That should include at least one roll of paper towels, a full roll of toilet paper per bathroom, dish soap, dishwasher soap, body wash, shampoo, laundry detergent for two loads of laundry, a couple of trash bags, etc. (I’d even argue that enough coffee for the first morning is essential.)
And during the pandemic, it might help to go above and beyond for guests. That might mean having extra masks on hand for guests. I’d also suggest making a kit with hand sanitizer, sanitizing wipes and other amenities, such as gloves.
Related: How to use points for a home rental
Don’t buy cheap toilet paper
Assuming we aren’t operating during another nationwide toilet paper shortage, if you can afford to do so, don’t buy the cheapest toilet paper on the planet for your nice home rental. Again, this rubs me the wrong way the higher the nightly rental rate goes, but super cheap toilet paper is just not … pleasant, so please don’t.
Use nice (preferably white) bedding
While it costs more than a box of good toilet paper, having nice bedding goes a long way in making guests enjoy their stay — and want to return or recommend the home. The beach house we stayed at in July had bedding so luxurious I took a photo of the mattress brand; I loved it all so much. In contrast, the beach house we stayed at in August had bedding that was much scratchier, flimsier, and some of the beds creaked so loud it was funny.
Bedding can be luscious and fabulous without being all-white, but when in doubt, get some higher quality white bedding and call it a day.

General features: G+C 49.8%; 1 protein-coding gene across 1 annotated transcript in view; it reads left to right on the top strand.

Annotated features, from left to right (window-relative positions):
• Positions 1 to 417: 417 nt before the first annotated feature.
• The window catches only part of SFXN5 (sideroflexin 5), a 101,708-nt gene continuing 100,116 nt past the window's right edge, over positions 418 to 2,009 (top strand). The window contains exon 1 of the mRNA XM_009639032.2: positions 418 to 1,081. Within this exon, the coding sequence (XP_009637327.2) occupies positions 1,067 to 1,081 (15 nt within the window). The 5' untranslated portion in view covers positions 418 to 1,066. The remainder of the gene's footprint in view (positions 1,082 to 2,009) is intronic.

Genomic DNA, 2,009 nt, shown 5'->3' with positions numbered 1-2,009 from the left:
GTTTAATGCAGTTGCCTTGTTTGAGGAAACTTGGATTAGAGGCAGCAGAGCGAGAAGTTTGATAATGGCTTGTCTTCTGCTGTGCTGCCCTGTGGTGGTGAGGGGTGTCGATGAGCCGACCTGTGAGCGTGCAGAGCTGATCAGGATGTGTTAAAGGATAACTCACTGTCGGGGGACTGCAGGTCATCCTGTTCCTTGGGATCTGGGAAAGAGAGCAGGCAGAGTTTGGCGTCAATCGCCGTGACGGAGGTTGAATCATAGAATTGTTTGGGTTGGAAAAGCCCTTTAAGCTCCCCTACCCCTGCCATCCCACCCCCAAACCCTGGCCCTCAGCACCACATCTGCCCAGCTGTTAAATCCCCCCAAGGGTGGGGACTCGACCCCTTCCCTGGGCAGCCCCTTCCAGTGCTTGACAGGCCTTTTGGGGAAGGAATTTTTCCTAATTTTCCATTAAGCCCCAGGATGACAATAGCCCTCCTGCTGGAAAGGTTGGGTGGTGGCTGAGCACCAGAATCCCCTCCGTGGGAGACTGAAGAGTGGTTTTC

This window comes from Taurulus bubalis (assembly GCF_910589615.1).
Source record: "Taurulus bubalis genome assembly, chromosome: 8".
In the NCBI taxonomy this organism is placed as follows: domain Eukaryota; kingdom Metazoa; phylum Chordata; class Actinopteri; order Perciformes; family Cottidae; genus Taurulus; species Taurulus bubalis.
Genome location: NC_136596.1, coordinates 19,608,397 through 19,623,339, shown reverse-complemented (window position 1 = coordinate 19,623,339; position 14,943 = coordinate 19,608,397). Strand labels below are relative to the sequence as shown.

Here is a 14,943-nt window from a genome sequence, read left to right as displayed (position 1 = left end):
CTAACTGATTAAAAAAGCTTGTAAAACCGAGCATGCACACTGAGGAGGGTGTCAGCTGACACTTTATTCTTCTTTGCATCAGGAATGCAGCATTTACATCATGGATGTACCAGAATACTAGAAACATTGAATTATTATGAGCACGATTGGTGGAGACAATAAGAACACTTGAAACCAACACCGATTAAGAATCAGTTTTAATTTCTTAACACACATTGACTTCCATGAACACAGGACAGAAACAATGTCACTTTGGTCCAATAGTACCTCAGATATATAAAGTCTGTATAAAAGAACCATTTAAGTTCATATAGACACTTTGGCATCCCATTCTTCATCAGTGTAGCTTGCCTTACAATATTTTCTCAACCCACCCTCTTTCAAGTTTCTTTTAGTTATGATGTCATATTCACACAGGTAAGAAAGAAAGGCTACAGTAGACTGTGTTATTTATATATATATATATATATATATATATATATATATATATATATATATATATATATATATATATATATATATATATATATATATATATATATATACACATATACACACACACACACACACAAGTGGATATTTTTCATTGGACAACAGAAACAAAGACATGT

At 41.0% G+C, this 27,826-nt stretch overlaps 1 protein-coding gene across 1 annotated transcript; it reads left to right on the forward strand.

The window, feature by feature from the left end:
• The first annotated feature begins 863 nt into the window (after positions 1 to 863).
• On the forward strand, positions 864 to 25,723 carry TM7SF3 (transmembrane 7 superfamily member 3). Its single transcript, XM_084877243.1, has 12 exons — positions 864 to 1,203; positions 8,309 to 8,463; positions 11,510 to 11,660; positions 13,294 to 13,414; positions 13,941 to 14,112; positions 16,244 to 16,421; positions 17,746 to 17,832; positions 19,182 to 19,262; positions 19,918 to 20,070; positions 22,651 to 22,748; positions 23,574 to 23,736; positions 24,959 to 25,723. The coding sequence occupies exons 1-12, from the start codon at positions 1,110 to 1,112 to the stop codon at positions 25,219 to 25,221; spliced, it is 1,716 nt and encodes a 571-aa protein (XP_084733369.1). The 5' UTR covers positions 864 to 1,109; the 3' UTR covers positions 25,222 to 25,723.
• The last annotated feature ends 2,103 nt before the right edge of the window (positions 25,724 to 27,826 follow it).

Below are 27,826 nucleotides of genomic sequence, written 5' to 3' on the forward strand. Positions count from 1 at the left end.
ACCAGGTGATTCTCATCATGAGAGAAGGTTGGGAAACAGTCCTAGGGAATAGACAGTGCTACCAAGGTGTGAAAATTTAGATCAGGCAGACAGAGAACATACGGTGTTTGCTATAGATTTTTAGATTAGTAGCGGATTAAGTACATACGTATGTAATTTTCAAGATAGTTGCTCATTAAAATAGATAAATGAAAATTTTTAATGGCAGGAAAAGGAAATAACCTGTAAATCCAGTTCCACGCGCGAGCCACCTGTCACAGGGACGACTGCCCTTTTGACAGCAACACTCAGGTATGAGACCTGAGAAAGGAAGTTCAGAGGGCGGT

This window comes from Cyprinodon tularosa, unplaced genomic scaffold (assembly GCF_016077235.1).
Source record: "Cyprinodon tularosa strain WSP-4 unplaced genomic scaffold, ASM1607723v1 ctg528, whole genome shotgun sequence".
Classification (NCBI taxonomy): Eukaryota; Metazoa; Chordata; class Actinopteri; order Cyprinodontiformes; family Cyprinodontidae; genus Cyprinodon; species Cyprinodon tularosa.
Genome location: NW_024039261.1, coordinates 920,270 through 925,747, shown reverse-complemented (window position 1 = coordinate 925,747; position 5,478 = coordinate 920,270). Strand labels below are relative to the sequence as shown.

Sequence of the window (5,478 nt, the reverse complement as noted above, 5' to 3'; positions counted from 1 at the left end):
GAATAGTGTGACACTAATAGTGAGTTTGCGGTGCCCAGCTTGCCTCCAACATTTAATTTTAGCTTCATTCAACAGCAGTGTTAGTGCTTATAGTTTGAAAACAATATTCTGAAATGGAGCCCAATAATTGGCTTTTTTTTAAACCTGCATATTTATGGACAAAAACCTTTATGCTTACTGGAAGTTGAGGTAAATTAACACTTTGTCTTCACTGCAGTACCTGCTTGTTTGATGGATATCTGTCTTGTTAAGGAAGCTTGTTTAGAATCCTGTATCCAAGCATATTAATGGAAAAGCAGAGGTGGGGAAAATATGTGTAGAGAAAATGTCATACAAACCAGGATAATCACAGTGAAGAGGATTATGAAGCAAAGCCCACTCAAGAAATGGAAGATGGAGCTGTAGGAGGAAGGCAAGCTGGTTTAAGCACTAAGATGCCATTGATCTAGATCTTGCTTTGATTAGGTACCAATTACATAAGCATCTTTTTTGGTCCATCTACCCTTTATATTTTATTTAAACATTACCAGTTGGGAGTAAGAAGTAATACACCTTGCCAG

Nice hotels now pretty much all use white bedding for a reason. It’s calming, and you can easily spot bugs or dirt, which helps set the stage for restful sleep. And regardless of what type of bedding you use, please regularly swap out pillows and have some spare pillows stashed away in the closets.
Two flimsy, well-used pillows per bed are not enough if you want your home rental to be as nice as you can make it.
Leave a book of instructions and recommendations
In an easy-to-spot place, leave a binder of basic instructions and information. This will be a welcome starting-point for your guests — and will probably save you from answering a few questions, too.
Helpful info to include is where and when to take out the trash, the Wi-Fi code (bonus points for a simple code!), check-out instructions, phone numbers in case of emergency, the days of the week to expect lawn service or housekeeping (if applicable) and local area recommendations.
Including some good local restaurants, phone numbers for pizza delivery, recommended retailers for relevant rentals (skis, golf carts, whatever) and any other locals-only tips (like who has the best happy hours deals) are also appreciated.
A little extra goes a long way
This last section is a little more optional and not always necessary, but it sure is appreciated.
If you can, a welcome basket is sure to put a smile on your guests’ faces. This doesn’t have to be a huge collection of items, but it may include a bottle of wine, some local treat (like local cookies!), vouchers for free drinks at the corner pub, a gift card to the local ice cream shop or a s’mores kit for the backyard fire pit.
It’s also really appreciated to have some location-specific amenities that are harder to travel with. For example, it’s great to have a few basic beach toys and chairs at a beach house. Bonus points if you have a stack of beach towels available for use. (If you don’t, know that your bath towels are probably getting used.)
In a snowy location, a plastic sled or even snowshoes are a fun treat to use.
Related: Best home rentals in Colorado
I’m sure it is tough, and at times frustrating, to be the owner of a vacation home rental.
It’s also frustrating to be a vacation home renter who has spent hundreds or thousands of dollars and ultimately arrives at a home that feels … less than homey or welcoming. You can’t change where your home is located and may not be able to make major renovations. Still, some extra pillows, soft towels, basic home goods, clear communication, streamlined logistics and maybe even an extra goodie or two can go a long way at setting the tone for a great getaway.
In the end, you’ll hopefully then be on the receiving end of fewer complaints or questions, better reviews and maybe even some referrals or repeat happy guests.
Featured image of You, Me and the Sea by author